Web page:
There are other practical issues with the Frontier Town site that demand answers. There is no public water or sewer. The most visible parcel of land is the parking lot and A-Frame at Exit 29 that right now is not part of the project site. Will the state acquire this parcel? People getting off the Northway at Exit 29 will have to hunt for the new facility entrance off of Route 9. Then, what about the long-term staffing costs? Will these positions be DEC staff on a year-round basis or part-time? Will they be Essex County staff? What are the long-term carrying costs of this new gateway and where will the funding come from?
The state has already committed to keeping the old building at the Outer Gooley Club, though it has no plan for what to do with the structure. The state has not done much with the cabin at Duck Hole. The state is currently mulling taking on another building in the Forest Preserve with the old cabin at the 4 Corners on the Boreas Pond tract and is considering a plan to retain the DeBar Lodge. Where is the funding for these buildings?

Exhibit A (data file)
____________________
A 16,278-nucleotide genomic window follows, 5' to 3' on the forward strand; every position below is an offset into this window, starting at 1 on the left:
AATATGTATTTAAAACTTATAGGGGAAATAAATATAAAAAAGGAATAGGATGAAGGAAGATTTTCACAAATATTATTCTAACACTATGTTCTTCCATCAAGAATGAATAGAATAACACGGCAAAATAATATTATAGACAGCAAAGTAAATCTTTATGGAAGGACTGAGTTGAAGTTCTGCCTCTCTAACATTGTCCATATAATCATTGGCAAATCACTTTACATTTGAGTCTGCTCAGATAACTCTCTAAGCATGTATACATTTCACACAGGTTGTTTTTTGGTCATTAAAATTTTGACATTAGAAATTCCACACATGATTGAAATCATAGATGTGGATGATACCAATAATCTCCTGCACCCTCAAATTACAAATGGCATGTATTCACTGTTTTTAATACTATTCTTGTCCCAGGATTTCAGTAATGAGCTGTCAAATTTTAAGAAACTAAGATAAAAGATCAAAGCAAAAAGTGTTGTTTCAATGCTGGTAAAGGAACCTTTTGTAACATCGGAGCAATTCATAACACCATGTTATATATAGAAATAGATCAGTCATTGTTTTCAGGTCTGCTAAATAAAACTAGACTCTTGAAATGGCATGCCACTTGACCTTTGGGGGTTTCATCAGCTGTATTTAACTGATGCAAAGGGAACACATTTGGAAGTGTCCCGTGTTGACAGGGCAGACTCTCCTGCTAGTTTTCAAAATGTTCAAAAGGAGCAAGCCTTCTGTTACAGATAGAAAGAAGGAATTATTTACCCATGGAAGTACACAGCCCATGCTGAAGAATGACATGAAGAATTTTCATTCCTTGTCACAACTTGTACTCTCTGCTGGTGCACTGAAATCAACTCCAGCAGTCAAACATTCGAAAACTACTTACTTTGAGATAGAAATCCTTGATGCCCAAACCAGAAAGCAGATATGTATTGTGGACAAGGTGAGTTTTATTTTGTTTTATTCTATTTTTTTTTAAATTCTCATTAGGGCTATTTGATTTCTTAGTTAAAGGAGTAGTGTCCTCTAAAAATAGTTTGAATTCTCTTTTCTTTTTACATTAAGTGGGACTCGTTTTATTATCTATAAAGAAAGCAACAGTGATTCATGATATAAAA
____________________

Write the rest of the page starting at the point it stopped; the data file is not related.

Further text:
My biggest question is whether this is the best investment to be made in the Adirondack Park? This is not land for the Forest Preserve, which provides great public outdoor experiences for all people (and all time) and protects the great forests of the Adirondacks, which grows more important each year as lands throughout the northeast U.S. grow more fragmented and developed. This is not a purchase of a conservation easement, which does the same things and helps to support the wood products industry. This is not an investment in major facilities and institutions like the Adirondack Museum, the Wild Center, Gore or Whiteface Ski Mountains, Paul Smith’s College or many other deserving and valued institutions.
I think that there are better investments to be made in the Adirondack Park.